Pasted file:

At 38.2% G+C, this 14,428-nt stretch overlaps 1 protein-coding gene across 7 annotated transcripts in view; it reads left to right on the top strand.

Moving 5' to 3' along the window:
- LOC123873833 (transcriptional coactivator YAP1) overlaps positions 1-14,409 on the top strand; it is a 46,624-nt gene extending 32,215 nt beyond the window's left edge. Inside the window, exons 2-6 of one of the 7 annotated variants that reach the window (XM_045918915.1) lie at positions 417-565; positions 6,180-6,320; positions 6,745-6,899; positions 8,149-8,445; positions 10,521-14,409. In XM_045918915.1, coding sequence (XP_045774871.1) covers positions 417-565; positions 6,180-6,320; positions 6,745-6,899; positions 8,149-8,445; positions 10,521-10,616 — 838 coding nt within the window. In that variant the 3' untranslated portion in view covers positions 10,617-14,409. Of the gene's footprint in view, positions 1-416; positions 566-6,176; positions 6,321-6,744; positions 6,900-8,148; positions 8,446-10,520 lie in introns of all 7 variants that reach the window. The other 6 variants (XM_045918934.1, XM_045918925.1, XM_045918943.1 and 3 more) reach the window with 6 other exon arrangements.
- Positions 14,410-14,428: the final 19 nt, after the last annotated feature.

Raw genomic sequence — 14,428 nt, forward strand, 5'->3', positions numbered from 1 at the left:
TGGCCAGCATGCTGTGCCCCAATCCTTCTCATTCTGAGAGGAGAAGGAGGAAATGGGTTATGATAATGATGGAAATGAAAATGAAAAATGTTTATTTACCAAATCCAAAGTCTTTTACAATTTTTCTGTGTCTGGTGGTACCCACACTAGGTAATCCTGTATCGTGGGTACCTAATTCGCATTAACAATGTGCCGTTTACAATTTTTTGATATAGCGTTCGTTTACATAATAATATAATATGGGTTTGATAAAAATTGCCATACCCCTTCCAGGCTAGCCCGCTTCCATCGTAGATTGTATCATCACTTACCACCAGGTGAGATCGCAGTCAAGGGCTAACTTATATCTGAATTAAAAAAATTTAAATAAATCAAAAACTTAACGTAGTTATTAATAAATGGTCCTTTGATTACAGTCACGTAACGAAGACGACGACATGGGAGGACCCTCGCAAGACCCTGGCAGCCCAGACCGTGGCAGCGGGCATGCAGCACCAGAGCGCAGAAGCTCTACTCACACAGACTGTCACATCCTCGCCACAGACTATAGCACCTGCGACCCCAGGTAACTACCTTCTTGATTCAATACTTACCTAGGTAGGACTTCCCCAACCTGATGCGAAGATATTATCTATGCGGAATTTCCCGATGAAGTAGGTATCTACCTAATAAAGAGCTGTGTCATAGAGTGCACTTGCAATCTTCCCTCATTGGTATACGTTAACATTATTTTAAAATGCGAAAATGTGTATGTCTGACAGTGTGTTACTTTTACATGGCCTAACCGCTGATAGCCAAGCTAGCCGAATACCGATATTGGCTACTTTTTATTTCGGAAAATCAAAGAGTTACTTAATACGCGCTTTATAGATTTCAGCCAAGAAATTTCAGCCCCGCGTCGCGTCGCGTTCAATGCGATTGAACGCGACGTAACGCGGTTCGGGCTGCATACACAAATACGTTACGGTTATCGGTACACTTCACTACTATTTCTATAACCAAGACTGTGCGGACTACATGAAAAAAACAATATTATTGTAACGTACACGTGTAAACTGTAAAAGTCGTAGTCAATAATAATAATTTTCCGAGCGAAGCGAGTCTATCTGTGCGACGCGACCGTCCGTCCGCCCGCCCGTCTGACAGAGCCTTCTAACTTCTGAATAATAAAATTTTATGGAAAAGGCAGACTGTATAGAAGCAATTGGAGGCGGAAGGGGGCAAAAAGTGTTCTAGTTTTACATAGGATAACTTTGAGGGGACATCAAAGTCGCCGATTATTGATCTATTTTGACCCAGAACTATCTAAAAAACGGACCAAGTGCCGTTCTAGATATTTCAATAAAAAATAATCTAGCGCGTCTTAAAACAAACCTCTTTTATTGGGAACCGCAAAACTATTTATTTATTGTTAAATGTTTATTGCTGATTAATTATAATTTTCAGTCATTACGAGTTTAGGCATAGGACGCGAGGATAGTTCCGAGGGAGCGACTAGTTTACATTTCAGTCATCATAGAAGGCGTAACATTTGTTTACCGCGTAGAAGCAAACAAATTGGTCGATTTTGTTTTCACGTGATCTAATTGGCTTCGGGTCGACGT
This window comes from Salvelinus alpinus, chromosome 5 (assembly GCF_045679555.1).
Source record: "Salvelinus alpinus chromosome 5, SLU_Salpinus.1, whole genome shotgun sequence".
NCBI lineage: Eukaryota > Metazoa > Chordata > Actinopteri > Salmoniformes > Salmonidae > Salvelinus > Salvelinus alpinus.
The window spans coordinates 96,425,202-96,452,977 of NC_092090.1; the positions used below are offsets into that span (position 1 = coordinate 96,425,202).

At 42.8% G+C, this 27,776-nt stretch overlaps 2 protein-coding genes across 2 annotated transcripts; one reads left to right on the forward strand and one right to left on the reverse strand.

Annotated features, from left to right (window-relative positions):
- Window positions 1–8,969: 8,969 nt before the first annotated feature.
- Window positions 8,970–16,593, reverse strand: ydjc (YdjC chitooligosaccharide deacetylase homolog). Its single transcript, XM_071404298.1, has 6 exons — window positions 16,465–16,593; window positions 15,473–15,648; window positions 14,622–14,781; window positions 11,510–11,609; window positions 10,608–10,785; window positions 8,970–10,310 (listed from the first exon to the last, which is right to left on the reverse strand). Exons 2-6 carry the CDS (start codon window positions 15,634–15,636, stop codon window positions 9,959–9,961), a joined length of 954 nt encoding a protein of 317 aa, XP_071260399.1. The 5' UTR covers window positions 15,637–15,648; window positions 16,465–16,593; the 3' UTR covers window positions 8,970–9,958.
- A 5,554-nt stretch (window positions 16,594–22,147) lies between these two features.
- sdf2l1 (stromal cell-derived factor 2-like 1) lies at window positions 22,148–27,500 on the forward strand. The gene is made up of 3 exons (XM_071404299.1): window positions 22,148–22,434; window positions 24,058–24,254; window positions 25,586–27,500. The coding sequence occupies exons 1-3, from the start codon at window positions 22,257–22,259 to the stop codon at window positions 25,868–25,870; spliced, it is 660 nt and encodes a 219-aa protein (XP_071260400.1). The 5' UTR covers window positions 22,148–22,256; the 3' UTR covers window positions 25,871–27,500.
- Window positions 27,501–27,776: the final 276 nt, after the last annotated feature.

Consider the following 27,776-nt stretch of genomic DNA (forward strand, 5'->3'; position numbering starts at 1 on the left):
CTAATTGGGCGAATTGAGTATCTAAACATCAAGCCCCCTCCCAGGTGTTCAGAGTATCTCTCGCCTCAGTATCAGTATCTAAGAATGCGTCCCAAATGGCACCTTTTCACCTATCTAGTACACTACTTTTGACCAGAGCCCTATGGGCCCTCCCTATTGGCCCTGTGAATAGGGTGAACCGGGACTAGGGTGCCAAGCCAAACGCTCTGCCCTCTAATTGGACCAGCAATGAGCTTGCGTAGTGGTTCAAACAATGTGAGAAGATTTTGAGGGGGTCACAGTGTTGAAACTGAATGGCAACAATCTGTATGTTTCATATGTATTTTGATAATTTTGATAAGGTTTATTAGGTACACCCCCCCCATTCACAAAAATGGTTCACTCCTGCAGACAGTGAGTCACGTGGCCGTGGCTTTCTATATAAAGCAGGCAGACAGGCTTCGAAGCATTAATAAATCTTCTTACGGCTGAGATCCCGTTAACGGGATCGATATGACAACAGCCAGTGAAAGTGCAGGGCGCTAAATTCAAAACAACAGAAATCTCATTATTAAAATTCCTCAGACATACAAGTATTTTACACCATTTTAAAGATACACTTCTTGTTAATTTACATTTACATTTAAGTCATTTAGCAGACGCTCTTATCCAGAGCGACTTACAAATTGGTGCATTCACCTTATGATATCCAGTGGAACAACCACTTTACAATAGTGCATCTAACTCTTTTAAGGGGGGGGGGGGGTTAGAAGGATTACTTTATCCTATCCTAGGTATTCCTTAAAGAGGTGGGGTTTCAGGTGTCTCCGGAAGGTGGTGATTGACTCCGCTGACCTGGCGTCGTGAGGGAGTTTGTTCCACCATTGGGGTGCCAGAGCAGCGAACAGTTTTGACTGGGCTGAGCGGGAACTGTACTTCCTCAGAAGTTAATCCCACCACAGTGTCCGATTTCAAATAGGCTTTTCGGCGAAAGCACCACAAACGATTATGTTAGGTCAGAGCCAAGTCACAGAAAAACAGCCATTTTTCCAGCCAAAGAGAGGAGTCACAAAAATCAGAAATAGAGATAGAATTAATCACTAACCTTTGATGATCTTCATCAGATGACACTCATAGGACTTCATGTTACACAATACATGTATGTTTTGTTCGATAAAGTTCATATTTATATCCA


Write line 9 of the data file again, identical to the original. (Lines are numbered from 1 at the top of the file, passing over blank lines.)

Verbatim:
NCBI lineage: Eukaryota > Metazoa > Chordata > Actinopteri > Salmoniformes > Salmonidae > Salvelinus > Salvelinus alpinus.